There are probably blackout periods you can’t remember at all from your childhood, and the memories you do have are likely hazy and garbled. However, research has now explained why you can’t remember those things while you were a child.
For a while lets try to go back to your earliest memory. Now think about your age when that event occurred. Chances are that earliest recollection extends no further back than your third birthday. In fact, you can probably come up with only a handful of memories from between the ages of 3 and 7, although family photo albums or other cues may trigger more. Psychologists refer to this inability of most adults to remember events from early life, including their birth, as Childhood Amnesia (also called Infantile Amnesia).
Childhood amnesia is the inability of adults to retrieve episodic memories before the age of 2–4 years, as well as the period before age 10 of which adults retain fewer memories than might otherwise be expected given the passage of time. For the first 1–2 years of life, brain structures such as the limbic system, which holds the hippocampus and the amygdala and is involved in memory storage, are not yet fully developed.
Research has demonstrated that children can remember events from before the age of 3–4 years, but that these memories decline as children get older. After conducting more researches, it’s been found that children have the capacity to remember events that happened to them from age 1 and before whilst they are still relatively young, but as they get older they tend to be unable to recall memories from their youngest years.
However, when the offset of childhood amnesia is defined as the age at which the majority of memories are personal recollections rather than known events, then offset occurs at approximately 4.5 years old. This may be due to children’s development of understanding and knowledge of their own memory.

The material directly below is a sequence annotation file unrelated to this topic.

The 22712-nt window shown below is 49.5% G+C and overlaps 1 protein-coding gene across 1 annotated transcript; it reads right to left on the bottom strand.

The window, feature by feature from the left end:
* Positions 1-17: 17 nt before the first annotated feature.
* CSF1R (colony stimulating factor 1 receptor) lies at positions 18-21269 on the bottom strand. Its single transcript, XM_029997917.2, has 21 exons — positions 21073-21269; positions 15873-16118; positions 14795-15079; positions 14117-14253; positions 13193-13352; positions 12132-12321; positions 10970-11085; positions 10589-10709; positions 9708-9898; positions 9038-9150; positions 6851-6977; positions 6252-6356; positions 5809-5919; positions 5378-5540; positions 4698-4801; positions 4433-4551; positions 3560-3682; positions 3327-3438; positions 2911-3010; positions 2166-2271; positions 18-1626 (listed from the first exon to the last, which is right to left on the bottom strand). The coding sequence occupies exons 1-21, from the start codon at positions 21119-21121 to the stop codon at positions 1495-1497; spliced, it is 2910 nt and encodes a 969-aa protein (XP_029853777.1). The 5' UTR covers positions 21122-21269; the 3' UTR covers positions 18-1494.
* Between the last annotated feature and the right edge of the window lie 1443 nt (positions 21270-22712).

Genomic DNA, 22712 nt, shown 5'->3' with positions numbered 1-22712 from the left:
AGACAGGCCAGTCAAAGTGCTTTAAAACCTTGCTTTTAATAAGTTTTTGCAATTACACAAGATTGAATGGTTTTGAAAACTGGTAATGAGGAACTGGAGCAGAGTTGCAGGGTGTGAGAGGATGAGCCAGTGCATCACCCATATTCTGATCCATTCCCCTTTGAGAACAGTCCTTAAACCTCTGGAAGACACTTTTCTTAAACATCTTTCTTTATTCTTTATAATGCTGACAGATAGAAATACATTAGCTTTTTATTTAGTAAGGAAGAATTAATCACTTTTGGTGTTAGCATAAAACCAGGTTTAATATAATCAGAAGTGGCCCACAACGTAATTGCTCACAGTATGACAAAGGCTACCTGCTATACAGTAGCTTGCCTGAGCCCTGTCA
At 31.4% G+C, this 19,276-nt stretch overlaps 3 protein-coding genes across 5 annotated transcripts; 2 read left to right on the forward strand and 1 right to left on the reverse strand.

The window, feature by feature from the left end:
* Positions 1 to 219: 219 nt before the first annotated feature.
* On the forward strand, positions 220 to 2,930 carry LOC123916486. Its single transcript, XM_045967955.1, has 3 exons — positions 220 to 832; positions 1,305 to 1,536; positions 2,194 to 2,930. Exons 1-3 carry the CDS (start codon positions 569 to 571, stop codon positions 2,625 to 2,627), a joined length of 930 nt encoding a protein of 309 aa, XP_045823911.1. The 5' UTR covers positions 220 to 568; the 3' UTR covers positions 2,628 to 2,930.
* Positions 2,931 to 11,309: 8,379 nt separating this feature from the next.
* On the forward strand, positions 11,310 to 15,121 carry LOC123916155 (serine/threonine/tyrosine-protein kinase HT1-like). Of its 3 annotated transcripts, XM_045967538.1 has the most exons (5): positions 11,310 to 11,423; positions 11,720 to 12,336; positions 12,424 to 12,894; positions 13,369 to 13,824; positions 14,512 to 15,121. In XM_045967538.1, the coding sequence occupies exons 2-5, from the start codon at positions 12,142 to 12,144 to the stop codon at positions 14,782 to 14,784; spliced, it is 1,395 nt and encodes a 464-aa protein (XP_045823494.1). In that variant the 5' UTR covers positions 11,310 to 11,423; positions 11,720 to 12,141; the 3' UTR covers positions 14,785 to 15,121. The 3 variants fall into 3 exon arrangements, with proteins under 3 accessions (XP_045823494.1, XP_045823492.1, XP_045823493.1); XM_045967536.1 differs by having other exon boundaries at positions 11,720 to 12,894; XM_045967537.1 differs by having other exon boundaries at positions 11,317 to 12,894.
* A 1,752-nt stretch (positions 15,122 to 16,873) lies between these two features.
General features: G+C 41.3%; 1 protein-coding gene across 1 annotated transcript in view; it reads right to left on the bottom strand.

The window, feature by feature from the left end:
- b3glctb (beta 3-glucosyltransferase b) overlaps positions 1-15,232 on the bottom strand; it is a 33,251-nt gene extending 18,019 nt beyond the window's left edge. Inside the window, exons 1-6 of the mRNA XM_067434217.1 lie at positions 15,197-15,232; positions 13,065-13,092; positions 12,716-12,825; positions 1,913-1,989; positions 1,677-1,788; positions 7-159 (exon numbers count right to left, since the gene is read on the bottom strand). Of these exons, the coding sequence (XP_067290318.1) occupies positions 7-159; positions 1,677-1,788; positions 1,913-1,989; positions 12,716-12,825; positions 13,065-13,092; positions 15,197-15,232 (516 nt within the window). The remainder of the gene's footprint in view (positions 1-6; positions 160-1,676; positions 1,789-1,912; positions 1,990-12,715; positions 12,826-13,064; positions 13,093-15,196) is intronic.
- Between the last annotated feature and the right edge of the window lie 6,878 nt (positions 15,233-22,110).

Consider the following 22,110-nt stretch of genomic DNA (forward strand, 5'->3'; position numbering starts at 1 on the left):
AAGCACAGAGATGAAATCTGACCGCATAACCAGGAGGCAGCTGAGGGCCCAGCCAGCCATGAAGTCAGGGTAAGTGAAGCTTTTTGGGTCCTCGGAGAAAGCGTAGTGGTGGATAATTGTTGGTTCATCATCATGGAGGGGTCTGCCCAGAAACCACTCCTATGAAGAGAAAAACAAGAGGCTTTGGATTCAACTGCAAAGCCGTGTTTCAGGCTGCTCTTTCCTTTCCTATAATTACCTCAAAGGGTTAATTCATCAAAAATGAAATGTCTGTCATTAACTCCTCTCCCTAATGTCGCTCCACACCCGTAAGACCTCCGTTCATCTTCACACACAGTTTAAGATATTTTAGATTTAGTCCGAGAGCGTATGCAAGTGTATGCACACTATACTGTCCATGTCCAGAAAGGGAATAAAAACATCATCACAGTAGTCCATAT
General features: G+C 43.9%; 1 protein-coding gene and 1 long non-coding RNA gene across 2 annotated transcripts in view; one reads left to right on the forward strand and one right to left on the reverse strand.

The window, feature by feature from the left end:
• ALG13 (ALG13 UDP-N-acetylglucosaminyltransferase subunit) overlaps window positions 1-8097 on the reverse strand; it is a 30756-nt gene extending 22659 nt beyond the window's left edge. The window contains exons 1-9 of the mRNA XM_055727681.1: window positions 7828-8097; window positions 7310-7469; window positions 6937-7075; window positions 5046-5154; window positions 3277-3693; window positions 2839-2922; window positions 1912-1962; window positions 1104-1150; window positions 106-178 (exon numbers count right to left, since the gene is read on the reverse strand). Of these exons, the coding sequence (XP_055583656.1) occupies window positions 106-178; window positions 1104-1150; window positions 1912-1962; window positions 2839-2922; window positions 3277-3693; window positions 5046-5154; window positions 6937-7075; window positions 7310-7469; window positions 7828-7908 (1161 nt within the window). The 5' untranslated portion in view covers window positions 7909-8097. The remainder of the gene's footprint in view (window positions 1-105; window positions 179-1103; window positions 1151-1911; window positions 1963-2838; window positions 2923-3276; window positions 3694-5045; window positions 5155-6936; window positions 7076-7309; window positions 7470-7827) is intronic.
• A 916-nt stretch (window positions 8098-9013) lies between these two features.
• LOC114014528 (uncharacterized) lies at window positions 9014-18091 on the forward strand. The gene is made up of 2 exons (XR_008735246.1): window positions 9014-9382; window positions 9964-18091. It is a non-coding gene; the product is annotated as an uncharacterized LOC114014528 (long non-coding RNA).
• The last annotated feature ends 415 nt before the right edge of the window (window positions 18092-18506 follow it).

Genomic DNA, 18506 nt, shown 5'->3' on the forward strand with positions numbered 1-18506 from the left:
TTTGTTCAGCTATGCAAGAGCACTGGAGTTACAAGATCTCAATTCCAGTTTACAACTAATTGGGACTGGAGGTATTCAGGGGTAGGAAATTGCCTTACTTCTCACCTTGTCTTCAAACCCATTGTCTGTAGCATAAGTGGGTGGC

On the other hand through a research it’s been found that childhood amnesia is a factor of time that’s passed. The researchers of that research created four groups. One group comprised some children of 5-year-old. The second group included 8 and 9 year olds children, the third group consisted of young adolescents (12 and 13 years old) and the final group of participants was made up of young adults ages 18 through 20.
Researchers asked questions about recent events and then went back in time to ask about events that occurred around age 3 years old, before age 3 and the earliest memory participants could muster. More than 20 percent of the children could recall memories from before their first birthdays, but most of the adults’ and adolescents’ first memories were from after age 3 years old.
Research also has shown that young children can store long-term memories, contrary to some theories that say the reason for childhood amnesia is that children’s brains simply aren’t capable of forming memories at such early ages. According to researchers, mammals generate new brain cells all the time, but when we’re babies the rate of this process, known as neurogenesis, is at its highest. Because of all the new things we experience as infants, there’s a lot of early-life action in the hippocampus in particular – the region of the brain that is associated with memories and learning.
Researchers have suggested that all the new neurons being formed could be pushing out established memory circuits. For their study, they boosted the rate of neurogenesis in some of the mice by either giving them drugs or a running wheel (both known to stimulate neuron production in the rodents), and slowed down neurogenesis in others. They found that the young mice who’d had their neuron production slowed down were able to remember things better than those that had the process sped up.
Researchers also looked at guinea pigs and a Chilean rodent called a degu, two species which are born with a more mature brain and have naturally lower rates of neurogensis when they’re infants. Neither of these species normally experience infantile amnesia, but when the scientists increased their rates of neurogenesis above normal levels, neither could store memories from when they were babies.
Given the similarities between rodent and human brains, the researchers believe the same process could cause humans to forget their early childhood. If you would like know more, then you can read the researchers’ study published in Science Magazine.